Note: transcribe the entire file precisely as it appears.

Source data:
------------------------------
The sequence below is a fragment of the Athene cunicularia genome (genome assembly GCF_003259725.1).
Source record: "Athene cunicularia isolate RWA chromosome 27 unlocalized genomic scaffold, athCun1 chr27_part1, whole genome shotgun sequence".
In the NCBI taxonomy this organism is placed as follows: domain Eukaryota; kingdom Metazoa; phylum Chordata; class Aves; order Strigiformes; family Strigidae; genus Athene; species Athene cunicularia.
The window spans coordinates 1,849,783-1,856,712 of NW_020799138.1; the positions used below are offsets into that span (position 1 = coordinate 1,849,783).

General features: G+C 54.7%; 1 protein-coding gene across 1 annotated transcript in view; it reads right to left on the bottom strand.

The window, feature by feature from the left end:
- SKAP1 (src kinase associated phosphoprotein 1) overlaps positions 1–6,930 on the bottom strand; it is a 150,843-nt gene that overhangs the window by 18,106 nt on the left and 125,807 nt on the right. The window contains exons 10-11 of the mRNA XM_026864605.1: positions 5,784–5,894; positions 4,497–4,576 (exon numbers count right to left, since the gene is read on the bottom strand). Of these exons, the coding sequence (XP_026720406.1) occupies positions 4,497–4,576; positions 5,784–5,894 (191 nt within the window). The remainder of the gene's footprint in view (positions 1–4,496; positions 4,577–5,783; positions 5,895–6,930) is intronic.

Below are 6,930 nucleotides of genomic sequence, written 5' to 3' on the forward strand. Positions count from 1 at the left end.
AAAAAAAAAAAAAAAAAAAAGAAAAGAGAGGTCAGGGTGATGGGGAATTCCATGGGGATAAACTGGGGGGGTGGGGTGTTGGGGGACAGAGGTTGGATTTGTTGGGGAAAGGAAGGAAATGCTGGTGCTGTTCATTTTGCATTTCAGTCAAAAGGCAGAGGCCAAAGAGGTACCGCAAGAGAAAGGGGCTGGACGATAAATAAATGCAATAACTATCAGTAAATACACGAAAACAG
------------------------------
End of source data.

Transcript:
The sequence below is a fragment of the Athene cunicularia genome (genome assembly GCF_003259725.1).
Source record: "Athene cunicularia isolate RWA chromosome 27 unlocalized genomic scaffold, athCun1 chr27_part1, whole genome shotgun sequence".
In the NCBI taxonomy this organism is placed as follows: domain Eukaryota; kingdom Metazoa; phylum Chordata; class Aves; order Strigiformes; family Strigidae; genus Athene; species Athene cunicularia.
The window spans coordinates 1,849,783-1,856,712 of NW_020799138.1; the positions used below are offsets into that span (position 1 = coordinate 1,849,783).

General features: G+C 54.7%; 1 protein-coding gene across 1 annotated transcript in view; it reads right to left on the bottom strand.

The window, feature by feature from the left end:
- SKAP1 (src kinase associated phosphoprotein 1) overlaps positions 1–6,930 on the bottom strand; it is a 150,843-nt gene that overhangs the window by 18,106 nt on the left and 125,807 nt on the right. The window contains exons 10-11 of the mRNA XM_026864605.1: positions 5,784–5,894; positions 4,497–4,576 (exon numbers count right to left, since the gene is read on the bottom strand). Of these exons, the coding sequence (XP_026720406.1) occupies positions 4,497–4,576; positions 5,784–5,894 (191 nt within the window). The remainder of the gene's footprint in view (positions 1–4,496; positions 4,577–5,783; positions 5,895–6,930) is intronic.

Below are 6,930 nucleotides of genomic sequence, written 5' to 3' on the forward strand. Positions count from 1 at the left end.
AAAAAAAAAAAAAAAAAAAAGAAAAGAGAGGTCAGGGTGATGGGGAATTCCATGGGGATAAACTGGGGGGGTGGGGTGTTGGGGGACAGAGGTTGGATTTGTTGGGGAAAGGAAGGAAATGCTGGTGCTGTTCATTTTGCATTTCAGTCAAAAGGCAGAGGCCAAAGAGGTACCGCAAGAGAAAGGGGCTGGACGATAAATAAATGCAATAACTATCAGTAAATACACGAAAACAG